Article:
The Mokka-e is the manufacturer’s response to other all-electric SUVs that have flooded the consumer market. Indeed, Vauxhall/Opel’s second EV is a subcompact crossover, which has undergone an overhaul in design since the first-generation model was revealed in 2012.
Vauxhall-Opel still offers the new Mokka with a petrol and diesel powertrain, but in this review, we’ll solely be concentrating on the pure electric model – the Mokka-e.
If you’d prefer to watch a review of the Vauxhall Mokka-e, head on over to our YouTube channel.
Vauxhall Mokka-e price & competition
The electrified Mokka starts from £30,540 after the government plug-in car grant (PiCG), that’s £10,100 more than the regular petrol model which starts from £20,440. Granted, there are differences between the two powertrains, however, basing it on price alone might deter Vauxhall customers from the more efficient, fully electric Mokka-e.
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The Mokka-e is available in four trim levels: SE Nav Premium, SRi Nav Premium (on review), Elite Nav Premium and the limited-production Launch Edition. A breakdown of what these models offer can be seen below (click to expand):
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No matter which trim level you opt for, all models feature the same front-mounted electric motor, which dispatches 100 kW (134 hp) of power, 260 Nm of torque and combined with its 50 kWh battery pack claims to run for 201 miles on a single charge. All vehicles have an 8 years/100,000 miles/70% capacity battery warranty, too.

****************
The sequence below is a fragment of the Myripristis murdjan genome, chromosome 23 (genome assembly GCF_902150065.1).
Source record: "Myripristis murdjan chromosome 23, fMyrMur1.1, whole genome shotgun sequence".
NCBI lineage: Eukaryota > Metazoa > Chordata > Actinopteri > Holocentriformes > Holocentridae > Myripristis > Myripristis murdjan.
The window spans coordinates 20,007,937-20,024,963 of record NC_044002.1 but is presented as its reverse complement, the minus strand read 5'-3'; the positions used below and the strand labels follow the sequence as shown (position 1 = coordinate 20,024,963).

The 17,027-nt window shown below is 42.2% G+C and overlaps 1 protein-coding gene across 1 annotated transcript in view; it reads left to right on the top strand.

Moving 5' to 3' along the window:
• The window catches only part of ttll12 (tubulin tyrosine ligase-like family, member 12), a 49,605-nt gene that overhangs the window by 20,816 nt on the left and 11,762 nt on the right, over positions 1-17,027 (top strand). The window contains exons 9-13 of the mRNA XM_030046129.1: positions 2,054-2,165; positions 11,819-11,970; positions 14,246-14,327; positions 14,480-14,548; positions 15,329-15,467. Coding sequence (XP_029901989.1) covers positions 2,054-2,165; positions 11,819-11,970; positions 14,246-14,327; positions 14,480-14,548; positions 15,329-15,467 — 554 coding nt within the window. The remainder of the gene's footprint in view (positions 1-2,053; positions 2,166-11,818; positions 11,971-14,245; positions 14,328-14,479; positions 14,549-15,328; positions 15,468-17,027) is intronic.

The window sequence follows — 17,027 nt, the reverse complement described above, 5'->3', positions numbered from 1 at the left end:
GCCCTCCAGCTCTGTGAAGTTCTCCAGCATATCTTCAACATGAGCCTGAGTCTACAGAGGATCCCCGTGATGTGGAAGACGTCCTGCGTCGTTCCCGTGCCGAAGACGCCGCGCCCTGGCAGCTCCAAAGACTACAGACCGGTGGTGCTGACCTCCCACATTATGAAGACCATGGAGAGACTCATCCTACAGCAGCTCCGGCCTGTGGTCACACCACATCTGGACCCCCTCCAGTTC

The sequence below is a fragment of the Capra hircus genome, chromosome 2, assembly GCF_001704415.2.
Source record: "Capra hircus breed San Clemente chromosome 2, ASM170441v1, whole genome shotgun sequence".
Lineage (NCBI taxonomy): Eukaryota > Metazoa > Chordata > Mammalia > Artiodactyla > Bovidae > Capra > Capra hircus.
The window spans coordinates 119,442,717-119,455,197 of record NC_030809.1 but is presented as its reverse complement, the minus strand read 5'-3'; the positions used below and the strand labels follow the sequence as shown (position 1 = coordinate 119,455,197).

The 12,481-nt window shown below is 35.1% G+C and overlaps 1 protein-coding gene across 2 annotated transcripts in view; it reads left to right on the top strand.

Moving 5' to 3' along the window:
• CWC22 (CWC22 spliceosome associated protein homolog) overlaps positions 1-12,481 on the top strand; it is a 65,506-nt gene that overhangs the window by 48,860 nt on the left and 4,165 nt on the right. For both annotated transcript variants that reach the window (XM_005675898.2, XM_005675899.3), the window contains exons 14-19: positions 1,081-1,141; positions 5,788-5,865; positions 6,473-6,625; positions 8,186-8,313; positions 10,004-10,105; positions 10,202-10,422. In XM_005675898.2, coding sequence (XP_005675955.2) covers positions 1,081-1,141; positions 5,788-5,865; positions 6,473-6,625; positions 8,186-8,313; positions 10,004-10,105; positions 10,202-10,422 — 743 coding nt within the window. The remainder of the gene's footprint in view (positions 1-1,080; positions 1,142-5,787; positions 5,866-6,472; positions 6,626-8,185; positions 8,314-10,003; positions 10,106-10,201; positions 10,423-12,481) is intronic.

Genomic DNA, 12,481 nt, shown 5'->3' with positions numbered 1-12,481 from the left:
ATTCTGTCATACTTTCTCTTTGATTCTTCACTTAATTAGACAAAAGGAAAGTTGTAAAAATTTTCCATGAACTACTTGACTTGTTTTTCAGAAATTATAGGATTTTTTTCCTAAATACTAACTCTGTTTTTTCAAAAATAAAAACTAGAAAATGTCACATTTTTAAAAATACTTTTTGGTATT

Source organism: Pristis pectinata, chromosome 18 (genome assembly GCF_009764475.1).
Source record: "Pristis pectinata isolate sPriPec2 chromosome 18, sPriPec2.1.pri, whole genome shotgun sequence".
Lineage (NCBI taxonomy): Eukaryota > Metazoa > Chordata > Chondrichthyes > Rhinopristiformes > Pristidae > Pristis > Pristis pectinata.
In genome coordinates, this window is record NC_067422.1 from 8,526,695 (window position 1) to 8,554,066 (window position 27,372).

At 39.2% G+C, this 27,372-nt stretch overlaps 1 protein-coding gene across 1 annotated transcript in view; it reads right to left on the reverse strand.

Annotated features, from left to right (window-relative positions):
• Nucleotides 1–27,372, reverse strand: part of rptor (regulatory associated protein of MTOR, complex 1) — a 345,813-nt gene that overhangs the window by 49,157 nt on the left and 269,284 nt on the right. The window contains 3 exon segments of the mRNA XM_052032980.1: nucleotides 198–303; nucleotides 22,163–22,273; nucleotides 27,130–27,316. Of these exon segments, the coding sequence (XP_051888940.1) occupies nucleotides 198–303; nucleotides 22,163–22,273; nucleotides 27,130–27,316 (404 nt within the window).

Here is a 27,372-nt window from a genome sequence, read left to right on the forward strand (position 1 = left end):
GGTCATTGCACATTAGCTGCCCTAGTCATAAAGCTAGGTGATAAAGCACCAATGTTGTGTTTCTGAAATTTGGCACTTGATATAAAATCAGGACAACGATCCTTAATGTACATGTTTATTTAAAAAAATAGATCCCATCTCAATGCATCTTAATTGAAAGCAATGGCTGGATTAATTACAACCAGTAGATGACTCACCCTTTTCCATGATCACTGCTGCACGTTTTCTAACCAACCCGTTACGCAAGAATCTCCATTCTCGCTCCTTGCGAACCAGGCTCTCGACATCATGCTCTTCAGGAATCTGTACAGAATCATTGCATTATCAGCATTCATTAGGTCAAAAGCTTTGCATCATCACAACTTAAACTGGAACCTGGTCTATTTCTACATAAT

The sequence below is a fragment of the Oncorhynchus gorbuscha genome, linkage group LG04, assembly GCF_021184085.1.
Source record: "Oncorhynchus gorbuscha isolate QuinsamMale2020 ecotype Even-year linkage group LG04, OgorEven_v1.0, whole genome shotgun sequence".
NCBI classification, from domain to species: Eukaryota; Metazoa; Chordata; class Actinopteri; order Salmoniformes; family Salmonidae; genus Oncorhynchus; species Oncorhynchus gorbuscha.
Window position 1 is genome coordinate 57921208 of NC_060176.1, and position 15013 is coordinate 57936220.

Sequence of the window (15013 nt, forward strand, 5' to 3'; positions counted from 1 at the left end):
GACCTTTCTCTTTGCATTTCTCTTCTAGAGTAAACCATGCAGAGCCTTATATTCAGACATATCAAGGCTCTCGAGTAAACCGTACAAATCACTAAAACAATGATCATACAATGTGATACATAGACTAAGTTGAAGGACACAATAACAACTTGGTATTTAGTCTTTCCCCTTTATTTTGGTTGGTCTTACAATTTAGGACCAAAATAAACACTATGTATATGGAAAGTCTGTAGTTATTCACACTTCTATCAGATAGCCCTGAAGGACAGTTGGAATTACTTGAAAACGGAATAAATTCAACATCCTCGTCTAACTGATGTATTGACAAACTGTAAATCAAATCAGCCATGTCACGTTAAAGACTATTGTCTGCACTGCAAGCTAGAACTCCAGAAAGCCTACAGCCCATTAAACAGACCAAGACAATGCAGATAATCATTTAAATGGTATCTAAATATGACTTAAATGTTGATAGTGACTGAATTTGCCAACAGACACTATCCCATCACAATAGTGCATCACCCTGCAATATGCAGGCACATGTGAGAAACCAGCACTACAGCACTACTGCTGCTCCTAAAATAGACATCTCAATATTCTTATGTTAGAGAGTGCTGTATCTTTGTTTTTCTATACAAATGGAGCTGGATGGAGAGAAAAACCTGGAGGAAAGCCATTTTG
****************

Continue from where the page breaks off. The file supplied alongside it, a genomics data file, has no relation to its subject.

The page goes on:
When it comes to its competitors, there are a few all-electric SUVs to consider: the MG ZS EV starts from £26,095; the Mazda MX-30 SE-L Lux that costs £26,715 (124 miles WLTP); the Citroen e-C4 (217 miles WLTP) starts from £30,895; the Peugeot e-2008 costs £30,730 (206 miles WLTP); the Kia Soul EV, e-Niro ‘2 64’ and the Hyundai Kona Electric Premium 64 kWh all come in at £32,445; the Volkswagen ID.4 starts from £40,800 (323 miles WLTP) and the entry-level VW ID.3 Pure Performance hatchback starts from £27,120 (216 miles WLTP), while the 264 miles WLTP variant costs £28,420. Elsewhere, you’ve got the MG5 EV, an all-electric estate with a claimed range of 214 miles at £25,095.
If you’re looking for something a bit more stylish and power, then there are a few premium all-electric SUVs to consider: the Volvo XC40 Recharge Twin at £49,950; the Audi e-tron at £62,025; the Jaguar I-Pace at £65,245; the Mercedes EQC at £65,720; and the Tesla Model X at £98,980.
Read next: Volkswagen ID.3 review: The best electric hatchback?
Vauxhall Mokka-e exterior review
From the exterior, the Mokka-e is far removed from its predecessor and has an eye-catching design. At the front, the automaker has integrated stylish L-shaped headlights that give the vehicle a unique personality, where it’s reminiscent of a cute-yet-angry robot – think Eve from Pixar’s Wall-E.
The same could be said about the rear of the vehicle, where its sideward L-shaped taillights and the stylised rear bumper give the vehicle that extra bit of flair. Around the side, there are plastic wheel arches and 16″ alloys that come as standard. The latter isn’t as elegant as the pictured ’18” bi-colour alloys with red accents’, which in our opinion, give the vehicle a bettered look.